Parenting tips from Webinar “Get Kids to Listen Without Nagging, Reminding or Yelling”
Hosted by Amy McCready
Don’t make threats or negative consequences if you aren’t going to implement them, because the follow through is so important. Your kids need to know that what you say is what you mean. It will lead respect for each side of the relationship.
Piggybacking= I told you so, piling on. “You knew if you didn’t clean your room you wouldn’t play video games so don’t get mad at me. Zip your lips, implement the consequence with dignity. “Looks like you chose to not clean your room and lose video game time. Hope you choose a better choice next time.” Otherwise they shut down and they anger turns towards you. Let you kids made mistakes with dignity, and not feel like the stupidest kid on the block.
Do you have a frequent forgetter=stop with the repeating and reminding? (But I have ADHD that are designed to need reminders???) If they can’t take responsibly for this little stuff, she promises they won’t be able to take responsibility with the big stuff down the road. Let them take responsibility. Let’s set them up for success. Inform them that we will not keep remind them. Ask them what they can do to help remind themselves about the new rule and the parent request. An example is they can draw a picture.
“A child who always forgets, has a parent who always remembers.” If we always remember for them, there is no reason for them to remember and have taken responsibility for themselves.
So if we’ve followed through with discipline, not piggybacked with guild and shame and set the child up for success and they have a meltdown; throw themselves on the floor, screamed “I hate you”, and whatever else they do.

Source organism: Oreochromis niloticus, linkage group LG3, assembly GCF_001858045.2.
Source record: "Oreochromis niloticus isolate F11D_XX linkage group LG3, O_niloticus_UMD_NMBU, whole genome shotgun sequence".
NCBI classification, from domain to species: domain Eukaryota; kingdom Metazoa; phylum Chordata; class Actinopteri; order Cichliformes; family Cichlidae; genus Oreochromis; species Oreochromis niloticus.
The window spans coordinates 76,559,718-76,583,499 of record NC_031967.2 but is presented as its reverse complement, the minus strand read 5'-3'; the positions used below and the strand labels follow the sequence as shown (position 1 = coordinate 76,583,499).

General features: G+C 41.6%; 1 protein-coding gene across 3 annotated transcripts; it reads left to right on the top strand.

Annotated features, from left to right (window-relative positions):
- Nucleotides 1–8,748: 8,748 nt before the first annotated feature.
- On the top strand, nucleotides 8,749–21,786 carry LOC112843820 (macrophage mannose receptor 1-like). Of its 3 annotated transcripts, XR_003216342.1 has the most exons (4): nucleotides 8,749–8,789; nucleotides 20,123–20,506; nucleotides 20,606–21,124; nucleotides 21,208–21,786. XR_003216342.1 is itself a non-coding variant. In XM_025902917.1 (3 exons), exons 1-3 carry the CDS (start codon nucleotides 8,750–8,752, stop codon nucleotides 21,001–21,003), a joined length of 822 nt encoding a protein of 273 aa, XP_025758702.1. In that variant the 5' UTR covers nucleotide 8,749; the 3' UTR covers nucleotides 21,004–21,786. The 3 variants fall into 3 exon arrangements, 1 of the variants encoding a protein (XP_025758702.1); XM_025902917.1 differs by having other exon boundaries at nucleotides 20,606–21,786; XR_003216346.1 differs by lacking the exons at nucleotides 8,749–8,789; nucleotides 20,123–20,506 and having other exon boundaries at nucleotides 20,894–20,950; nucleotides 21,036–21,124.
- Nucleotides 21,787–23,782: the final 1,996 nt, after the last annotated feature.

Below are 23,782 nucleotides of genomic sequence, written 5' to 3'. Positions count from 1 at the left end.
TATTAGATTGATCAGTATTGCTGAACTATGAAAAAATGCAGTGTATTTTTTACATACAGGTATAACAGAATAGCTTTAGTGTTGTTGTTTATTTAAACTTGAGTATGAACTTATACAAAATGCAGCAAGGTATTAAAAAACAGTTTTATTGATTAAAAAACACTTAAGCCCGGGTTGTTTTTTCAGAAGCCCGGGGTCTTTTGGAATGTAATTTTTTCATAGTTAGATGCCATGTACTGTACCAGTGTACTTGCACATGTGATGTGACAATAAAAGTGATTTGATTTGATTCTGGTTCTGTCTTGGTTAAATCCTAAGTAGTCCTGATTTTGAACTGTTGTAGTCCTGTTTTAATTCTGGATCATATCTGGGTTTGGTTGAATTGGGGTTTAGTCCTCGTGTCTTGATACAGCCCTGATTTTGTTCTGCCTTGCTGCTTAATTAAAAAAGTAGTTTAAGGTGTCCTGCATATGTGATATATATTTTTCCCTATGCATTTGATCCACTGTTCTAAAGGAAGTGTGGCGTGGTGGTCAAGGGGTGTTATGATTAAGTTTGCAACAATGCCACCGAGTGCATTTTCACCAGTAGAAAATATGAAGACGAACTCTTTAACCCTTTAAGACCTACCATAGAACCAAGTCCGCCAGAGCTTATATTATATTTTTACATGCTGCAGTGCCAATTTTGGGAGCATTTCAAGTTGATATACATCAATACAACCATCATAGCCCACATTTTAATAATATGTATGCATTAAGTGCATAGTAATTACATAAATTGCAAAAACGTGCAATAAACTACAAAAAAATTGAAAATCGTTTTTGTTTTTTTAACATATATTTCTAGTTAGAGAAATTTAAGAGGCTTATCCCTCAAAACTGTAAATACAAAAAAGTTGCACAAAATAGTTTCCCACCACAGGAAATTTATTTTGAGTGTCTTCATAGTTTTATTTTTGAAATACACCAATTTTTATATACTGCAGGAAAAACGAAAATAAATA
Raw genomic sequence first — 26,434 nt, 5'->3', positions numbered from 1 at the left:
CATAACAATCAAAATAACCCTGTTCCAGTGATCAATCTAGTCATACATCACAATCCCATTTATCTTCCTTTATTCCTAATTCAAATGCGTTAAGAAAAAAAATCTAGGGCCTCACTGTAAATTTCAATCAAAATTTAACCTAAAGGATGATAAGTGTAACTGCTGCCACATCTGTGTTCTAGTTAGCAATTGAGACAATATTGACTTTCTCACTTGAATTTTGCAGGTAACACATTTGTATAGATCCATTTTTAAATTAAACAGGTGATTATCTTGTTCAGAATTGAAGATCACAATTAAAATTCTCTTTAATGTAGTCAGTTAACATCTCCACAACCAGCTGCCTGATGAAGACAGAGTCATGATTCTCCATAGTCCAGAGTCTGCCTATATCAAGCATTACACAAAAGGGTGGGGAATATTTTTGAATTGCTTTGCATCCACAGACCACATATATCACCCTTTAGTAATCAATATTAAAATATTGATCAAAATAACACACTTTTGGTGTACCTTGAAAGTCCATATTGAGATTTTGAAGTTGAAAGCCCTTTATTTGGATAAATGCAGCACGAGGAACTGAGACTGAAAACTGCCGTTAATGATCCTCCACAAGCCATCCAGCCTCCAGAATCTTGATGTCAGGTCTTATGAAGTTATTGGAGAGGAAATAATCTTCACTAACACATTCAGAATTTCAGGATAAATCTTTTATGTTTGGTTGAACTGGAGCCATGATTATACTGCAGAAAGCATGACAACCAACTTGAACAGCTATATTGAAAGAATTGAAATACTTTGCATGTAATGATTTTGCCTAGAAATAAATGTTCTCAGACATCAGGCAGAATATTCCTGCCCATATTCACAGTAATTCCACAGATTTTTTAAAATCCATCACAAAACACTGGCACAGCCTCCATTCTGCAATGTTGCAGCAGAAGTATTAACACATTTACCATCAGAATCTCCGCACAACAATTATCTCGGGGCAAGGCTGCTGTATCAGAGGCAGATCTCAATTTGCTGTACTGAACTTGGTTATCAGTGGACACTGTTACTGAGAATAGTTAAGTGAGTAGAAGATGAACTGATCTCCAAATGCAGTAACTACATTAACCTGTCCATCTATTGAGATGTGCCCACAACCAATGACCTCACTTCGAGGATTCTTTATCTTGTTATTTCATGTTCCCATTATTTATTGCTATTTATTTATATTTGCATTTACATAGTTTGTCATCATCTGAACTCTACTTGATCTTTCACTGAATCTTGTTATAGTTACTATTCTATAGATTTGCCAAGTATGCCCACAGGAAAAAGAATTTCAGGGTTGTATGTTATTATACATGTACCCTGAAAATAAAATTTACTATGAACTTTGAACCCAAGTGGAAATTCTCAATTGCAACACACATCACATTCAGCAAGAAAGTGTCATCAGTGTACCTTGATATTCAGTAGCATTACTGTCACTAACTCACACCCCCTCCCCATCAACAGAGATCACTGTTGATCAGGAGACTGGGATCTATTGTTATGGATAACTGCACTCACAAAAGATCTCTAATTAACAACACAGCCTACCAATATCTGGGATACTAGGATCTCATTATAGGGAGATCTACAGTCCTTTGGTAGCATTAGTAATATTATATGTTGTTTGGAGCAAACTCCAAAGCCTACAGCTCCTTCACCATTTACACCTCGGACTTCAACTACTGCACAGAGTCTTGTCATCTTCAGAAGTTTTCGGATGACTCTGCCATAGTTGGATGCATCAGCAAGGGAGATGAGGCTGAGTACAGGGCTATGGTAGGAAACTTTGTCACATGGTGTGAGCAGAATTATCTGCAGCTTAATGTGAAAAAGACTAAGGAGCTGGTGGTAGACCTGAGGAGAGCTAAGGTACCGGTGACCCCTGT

3 objectives to a meltdown from child:
- They are letting you know they are upset with you. Expressing their dissatisfaction. It’s okay and part of process.
- Trying to change your mind.
- Trying to suck you into the power struggle. If child says, “that’s not fare!” And you respond with, “Oh yes, it is fair.” The minute you respond you’ve gotten sucked into the power struggle and child has one.
If child is safe, ignore it. If you respond and get into the power struggle you are giving them a huge dose of attention. The child will engage in it repeatedly. Is it rude to ignore the meltdown? This isn’t applied to the child with a meltdown because they are tired, have been dragged through the mall, and is hungry. This child needs immediate attention. She is only referring to the deliberate, manipulative meltdown. You must know what kind of meltdown it is.
A good consequence are the ones that meet all the R’s: Respective, relatable,
Consequences aren’t the only tool to use. Only use consequences 10-15% of the time. IF they are used more, we will have way more power struggles. Consequences aren’t going to be the only tool to correct problem behavior.